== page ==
Belarus platform’s mandate extended as human rights situation in Belarus remains critical

The mandate of the International Accountability Platform for Belarus (IAPB) will be extended for further 15 months, with solid backing so far from 14 states and the EU, as the human rights situation in Belarus remains critical, the IAPB announced today.

Pursuant to its mandate, the IAPB will continue to collect, preserve and analyze information and evidence of crimes under international law committed by Belarusian authorities in the run-up to, during and after the 2020 presidential election. The aim is to contribute to accountability efforts that will provide justice to survivors and their communities while holding to account those individuals responsible.

The IAPB is an NGO Consortium comprising 18 Belarusian and international human rights organisations, led by DIGNITY (Danish Institute Against Torture), the Human Rights Centre “Viasna”, the International Committee for the Investigation of Torture in Belarus and REDRESS.

“The continued operation of the Platform is critically important. Unlike Ukraine, we do not have the support of our state, where the national authorities document war crimes and crimes against humanity and initiate criminal cases, or an International Criminal Court investigation,” said Victoria Federova, a, Representative of IAPB co-lead, the International Committee for the Investigation of Torture in Belarus. “When the law does not work within the country, documentation of human rights violations and international crimes and preservation of evidence is important tool for bringing the perpetrators to justice in the future.”

In April, the IAPB announced that since its launch in March 2021, it has gathered over 20,000 documents, including victim and witness statements, and 500,000 items from open sources on gross human rights violations committed in Belarus. During the last year, an IAPB team of legal, medical and technical experts has been working to set up the necessary infrastructure to store, process and verify securely the vast amount of data collected so far.

The extended mandate will allow the IAPB to continue working on the verification, consolidation, and analysis of this data and the production of analytical products to support ongoing and future investigations and prosecutions. It will also allow the IAPB to respond to increasing requests from support from criminal justice authorities in several countries to progress prosecutions under the principle of universal jurisdiction, and to continue providing support to the UN High Commissioner for Human Rights (OHCHR)’s Examination on the Human Rights Situation in Belarus, whose mandate was extended in April.

“Our organization is excited and grateful for the opportunity to continue the full-scale work of collecting, systematizing and preserving evidence of crimes against humanity committed in Belarus; it is our common obligation to the victims of crimes,” said Pavel Sapelko, Representative and Lawyer of IAPB co-lead, Belarusian NGO Human Rights Centre “Viasna.”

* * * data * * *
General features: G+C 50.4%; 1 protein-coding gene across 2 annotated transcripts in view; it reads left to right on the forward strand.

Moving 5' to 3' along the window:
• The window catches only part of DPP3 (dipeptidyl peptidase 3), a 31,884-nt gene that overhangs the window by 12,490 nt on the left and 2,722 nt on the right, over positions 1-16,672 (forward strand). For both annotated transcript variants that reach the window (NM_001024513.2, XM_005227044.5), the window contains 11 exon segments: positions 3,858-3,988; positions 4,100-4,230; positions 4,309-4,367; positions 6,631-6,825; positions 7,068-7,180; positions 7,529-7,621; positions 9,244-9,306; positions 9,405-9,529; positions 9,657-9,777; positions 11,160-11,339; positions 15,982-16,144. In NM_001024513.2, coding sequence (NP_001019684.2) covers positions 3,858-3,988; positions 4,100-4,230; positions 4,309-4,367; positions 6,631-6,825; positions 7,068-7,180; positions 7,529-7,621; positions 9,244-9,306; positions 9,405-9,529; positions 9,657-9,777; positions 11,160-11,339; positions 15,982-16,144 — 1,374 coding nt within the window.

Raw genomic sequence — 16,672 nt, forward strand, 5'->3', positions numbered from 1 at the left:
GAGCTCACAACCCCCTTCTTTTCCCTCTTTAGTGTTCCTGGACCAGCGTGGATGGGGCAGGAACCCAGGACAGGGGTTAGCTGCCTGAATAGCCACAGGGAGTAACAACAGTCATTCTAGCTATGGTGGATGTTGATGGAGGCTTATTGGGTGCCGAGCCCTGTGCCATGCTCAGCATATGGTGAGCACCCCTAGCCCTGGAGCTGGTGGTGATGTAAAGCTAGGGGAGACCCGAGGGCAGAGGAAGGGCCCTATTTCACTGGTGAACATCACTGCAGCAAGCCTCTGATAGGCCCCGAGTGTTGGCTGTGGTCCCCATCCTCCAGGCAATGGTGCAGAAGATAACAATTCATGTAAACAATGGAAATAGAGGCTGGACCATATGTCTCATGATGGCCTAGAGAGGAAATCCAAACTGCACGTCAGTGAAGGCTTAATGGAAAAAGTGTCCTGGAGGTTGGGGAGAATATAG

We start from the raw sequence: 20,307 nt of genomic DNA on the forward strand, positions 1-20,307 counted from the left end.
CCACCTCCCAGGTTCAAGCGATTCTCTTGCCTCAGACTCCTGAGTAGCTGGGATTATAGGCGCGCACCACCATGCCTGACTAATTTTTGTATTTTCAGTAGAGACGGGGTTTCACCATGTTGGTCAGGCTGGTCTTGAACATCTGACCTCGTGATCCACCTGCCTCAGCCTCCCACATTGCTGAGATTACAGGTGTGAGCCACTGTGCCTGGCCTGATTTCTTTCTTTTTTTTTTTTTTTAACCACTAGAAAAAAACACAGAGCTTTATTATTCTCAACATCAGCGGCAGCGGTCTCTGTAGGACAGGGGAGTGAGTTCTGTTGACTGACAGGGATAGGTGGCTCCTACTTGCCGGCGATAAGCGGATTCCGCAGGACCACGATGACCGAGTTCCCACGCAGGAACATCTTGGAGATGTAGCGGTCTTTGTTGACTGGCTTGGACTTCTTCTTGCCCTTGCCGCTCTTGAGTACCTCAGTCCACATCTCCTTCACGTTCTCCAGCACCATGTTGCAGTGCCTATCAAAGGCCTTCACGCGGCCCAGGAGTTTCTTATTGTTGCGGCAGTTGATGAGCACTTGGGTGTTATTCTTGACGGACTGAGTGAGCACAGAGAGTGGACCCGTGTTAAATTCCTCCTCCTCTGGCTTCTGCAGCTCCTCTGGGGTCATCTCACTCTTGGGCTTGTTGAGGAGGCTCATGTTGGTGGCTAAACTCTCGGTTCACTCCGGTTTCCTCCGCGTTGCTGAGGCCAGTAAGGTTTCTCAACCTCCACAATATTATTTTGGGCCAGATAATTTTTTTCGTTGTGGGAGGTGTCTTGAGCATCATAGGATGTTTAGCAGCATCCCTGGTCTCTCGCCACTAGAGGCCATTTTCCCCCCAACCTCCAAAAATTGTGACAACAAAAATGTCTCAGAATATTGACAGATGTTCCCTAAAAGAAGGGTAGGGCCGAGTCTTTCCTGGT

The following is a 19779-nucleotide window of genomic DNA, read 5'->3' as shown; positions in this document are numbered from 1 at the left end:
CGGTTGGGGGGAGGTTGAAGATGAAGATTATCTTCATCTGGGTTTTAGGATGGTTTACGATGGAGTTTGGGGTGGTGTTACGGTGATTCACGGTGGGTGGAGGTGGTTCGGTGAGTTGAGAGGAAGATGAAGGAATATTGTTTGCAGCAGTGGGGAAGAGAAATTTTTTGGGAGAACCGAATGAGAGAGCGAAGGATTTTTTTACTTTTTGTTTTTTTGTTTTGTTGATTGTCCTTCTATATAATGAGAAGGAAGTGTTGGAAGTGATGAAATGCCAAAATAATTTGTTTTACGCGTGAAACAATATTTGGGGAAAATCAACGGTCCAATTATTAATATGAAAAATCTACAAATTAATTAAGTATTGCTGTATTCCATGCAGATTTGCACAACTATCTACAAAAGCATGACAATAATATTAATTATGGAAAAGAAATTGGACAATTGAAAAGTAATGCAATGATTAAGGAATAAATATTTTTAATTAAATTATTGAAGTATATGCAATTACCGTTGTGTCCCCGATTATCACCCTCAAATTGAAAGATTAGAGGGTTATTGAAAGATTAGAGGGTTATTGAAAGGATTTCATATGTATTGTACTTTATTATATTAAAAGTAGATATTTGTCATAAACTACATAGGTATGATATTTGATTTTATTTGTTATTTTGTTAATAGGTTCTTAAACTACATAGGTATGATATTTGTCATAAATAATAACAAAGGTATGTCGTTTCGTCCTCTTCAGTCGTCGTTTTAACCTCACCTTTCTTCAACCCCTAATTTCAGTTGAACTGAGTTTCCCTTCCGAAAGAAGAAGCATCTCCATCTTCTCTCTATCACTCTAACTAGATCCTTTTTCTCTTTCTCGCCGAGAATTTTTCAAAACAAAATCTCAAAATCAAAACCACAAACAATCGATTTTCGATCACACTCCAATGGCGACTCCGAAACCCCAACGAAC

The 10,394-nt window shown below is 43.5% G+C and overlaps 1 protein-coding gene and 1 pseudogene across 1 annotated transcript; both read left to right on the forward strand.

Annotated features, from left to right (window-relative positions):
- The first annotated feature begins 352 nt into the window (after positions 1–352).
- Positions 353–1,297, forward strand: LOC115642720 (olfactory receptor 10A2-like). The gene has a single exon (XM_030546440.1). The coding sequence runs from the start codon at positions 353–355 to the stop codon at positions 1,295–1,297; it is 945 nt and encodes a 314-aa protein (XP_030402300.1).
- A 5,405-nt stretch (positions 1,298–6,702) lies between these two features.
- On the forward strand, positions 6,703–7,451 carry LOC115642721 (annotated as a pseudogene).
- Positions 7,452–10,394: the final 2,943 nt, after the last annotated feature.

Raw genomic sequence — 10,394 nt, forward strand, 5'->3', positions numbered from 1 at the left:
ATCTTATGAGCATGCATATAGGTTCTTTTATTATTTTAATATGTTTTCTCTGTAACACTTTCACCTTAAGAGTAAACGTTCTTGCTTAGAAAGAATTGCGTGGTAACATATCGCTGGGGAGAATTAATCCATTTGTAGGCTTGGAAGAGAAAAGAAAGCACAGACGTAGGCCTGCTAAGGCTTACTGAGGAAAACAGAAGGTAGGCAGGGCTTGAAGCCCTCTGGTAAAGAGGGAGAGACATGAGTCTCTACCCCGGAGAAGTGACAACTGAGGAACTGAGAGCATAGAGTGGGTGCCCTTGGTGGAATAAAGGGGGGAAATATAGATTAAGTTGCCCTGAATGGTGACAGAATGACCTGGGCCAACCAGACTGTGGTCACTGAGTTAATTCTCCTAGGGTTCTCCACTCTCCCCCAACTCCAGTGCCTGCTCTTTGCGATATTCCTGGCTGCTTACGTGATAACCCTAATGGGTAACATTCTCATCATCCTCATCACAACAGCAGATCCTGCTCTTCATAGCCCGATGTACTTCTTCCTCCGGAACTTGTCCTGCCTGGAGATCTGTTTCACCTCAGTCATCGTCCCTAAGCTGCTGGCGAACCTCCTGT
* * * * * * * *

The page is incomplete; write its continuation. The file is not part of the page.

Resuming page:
The IAPB also plans to increase cooperation with UN mandate holders and civil society organizations to advance accountability efforts and justice for victims and survivors in Belarus, while maintaining a survivor-centred approach.

States supporting the extension of the IAPB’s mandate so far include Austria, Czech Republic, Denmark, Finland, Germany, Iceland, Ireland, Netherlands, Norway, Slovakia, Sweden, Switzerland, the United Kingdom and the USA.

“The IAPB has established the tools necessary to ensure information and evidence is preserved and accessible to investigators and prosecutors in a comparably short time and started the complex work of analysing its collection applying criminal justice standards,” Kate Vigneswaran, Head of the IAPB said. “In extending our work for another 15 months, States have recognized the significant contribution we can now make to supporting accountability actors to hold the perpetrators of gross human rights violations committed in Belarus to account and advance justice for victims.”

For more information, please visit or contact:

English: Kate Vigneswaran, Head of the IAPB, on

Belarusian/Russian: Victoria Federova, Representative, International Committee for the Investigation of Torture in Belarus (IAPB co-lead) and Head, Legal Initiative:

Belarusian/Russian: Pavel Sapelko, Representative and Lawyer, Human Rights Centre “Viasna” (IAPB co-lead):

Danish: Therese Rytter, Legal Director, Dignity (IAPB lead):

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